It was also linked with the realisation that research and knowledge are important in foreign policy and in warfare. The primary mandate of the Al-Ahram Centre upon its establishment was to provide in-depth knowledge about Israeli society and the Arab-Israeli conflict to Egyptian decision-makers. In later years, its mission expanded to include the study of other regional and international issues. Starting in the 1980s with the production of the first Arab Strategic Report, domestic issues also became a fundamental part of the mandate of the Centre.
 
In the late 1980s and 1990s, other think tanks associated with governmental and non-governmental institutions began to appear in Egypt. In 1986, the Information and Decision Support Centre was created to advise the office of the prime minister, and this played an important role in producing research that supports government policies, especially under the former Ahmed Nazif government.
 
In the 1990s, the Egyptian Centre for Economic Studies and the Economic Research Forum were created with funding from businessmen associated with the former ruling National Democratic Party and international financial institutions with the aim of promoting liberal and market-oriented economic policies. These centres produced research that sought to shift public policies and public opinion in this direction.
 
Other think tanks tied to civil society and advocacy groups were also created during this period. The Ibn Khaldoun Centre and the Cairo Institute for Human Rights Studies have produced studies and reports that have promoted human rights and political liberalisation. They have relied primarily on foreign funding from Western democracies that have sought to promote democratic values in Egypt and across the globe.
 
On the regional level, think tanks were also created to promote various political agendas. In 1975, the Centre for Arab Unity Studies was created to promote the values of Arab unity and socialism. The Arab Thought Forum was created in the 1981 with the aim of promoting reform in the Arab world. More recently, the Brookings Institute in Doha and the Carnegie Centre in Beirut were created to support various regional and international foreign-policy agendas.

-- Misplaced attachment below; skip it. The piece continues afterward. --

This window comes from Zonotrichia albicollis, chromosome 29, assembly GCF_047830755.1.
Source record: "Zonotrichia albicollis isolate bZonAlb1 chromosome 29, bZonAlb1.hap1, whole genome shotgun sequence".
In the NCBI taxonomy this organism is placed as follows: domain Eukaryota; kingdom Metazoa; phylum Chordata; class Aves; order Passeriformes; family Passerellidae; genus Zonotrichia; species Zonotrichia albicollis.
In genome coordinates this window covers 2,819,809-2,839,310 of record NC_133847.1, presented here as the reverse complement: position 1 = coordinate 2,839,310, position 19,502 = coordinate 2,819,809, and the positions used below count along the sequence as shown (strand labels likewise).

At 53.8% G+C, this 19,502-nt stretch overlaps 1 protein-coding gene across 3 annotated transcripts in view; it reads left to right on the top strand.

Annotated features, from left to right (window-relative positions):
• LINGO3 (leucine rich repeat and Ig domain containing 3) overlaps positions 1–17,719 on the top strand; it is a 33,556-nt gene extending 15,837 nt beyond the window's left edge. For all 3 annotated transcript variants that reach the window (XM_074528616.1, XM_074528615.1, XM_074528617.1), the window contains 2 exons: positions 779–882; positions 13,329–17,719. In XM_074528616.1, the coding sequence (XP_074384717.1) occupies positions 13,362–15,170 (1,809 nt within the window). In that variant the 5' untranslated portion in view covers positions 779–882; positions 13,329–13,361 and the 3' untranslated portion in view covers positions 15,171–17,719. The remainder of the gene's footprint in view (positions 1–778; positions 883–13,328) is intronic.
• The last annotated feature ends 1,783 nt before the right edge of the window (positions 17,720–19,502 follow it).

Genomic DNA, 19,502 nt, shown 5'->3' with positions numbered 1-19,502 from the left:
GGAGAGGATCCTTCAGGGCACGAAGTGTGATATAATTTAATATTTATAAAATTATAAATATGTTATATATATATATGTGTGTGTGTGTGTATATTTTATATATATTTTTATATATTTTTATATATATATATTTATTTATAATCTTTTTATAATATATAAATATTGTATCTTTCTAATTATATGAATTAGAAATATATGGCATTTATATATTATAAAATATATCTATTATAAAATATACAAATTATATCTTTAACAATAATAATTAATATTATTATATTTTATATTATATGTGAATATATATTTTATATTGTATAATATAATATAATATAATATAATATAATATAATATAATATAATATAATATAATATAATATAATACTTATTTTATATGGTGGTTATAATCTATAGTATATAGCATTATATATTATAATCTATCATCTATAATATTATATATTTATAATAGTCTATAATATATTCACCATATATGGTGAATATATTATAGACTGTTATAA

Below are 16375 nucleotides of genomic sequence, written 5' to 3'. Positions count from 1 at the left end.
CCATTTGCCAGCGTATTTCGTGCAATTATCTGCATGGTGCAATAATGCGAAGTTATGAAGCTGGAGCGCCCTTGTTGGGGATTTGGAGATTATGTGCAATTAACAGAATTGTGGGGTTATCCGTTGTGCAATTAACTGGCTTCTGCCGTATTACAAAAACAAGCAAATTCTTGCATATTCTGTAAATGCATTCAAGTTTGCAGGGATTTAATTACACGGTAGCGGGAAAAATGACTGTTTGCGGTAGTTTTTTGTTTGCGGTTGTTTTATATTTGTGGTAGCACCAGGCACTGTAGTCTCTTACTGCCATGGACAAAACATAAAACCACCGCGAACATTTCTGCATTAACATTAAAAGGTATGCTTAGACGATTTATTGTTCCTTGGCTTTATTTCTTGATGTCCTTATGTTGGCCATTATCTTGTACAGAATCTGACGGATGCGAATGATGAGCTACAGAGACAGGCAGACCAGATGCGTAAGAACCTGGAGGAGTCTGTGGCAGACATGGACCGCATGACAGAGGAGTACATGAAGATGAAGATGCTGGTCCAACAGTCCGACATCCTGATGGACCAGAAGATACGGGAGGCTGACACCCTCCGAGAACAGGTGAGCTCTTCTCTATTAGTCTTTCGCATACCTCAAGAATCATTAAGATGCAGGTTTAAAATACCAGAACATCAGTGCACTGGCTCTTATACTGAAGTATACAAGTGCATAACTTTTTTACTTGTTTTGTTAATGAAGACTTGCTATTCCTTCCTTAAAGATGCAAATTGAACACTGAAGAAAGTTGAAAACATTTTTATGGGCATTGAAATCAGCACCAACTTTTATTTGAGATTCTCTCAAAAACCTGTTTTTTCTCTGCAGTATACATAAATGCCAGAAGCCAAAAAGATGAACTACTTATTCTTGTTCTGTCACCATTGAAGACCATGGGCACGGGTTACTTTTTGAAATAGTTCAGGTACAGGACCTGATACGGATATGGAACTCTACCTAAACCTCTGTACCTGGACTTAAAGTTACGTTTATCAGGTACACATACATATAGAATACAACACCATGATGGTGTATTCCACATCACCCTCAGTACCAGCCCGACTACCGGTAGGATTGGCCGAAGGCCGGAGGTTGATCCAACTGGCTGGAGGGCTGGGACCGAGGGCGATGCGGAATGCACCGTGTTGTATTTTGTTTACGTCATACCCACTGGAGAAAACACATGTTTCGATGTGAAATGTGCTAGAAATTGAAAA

A common feature of all these think tanks, including government-supported think tanks such as the Al-Ahram Centre and the Information and Decision Support Centre, is that they are often forced to rely on foreign and regional rather than on local funding.  
 
Governments in Egypt and in the Arab region in general do not have sufficient appreciation of the importance of think tanks, and they have failed to allocate sufficient resources to support these important institutions. Similarly, non-governmental actors are often unable to secure private funding to finance think tanks. As a result, foreign funding has been the only available alternative for think tanks in Egypt and across the region, and this has rendered them vulnerable to the fluctuations and uncertainty of this type of funding.  
 
Another important challenge facing think tanks in Egypt and the region more generally has been the difficulty of finding suitably qualified researchers due to often low quality of higher-education standards across the region. Investing in higher education and sending local researchers abroad for training and graduate studies would be an important way of strengthening think tanks and enabling them to effectively support the policy-making process.  
 
Finally, decision-makers in Egypt and the Arab world do not always rely on the input of local think tanks and resort instead to international institutions and foreign consulting companies in making important reforms and decisions, and this can lead to distorting domestic interests and priorities. 


The writer is a senior researcher at the Al-Ahram Centre for Political and Strategic Studies.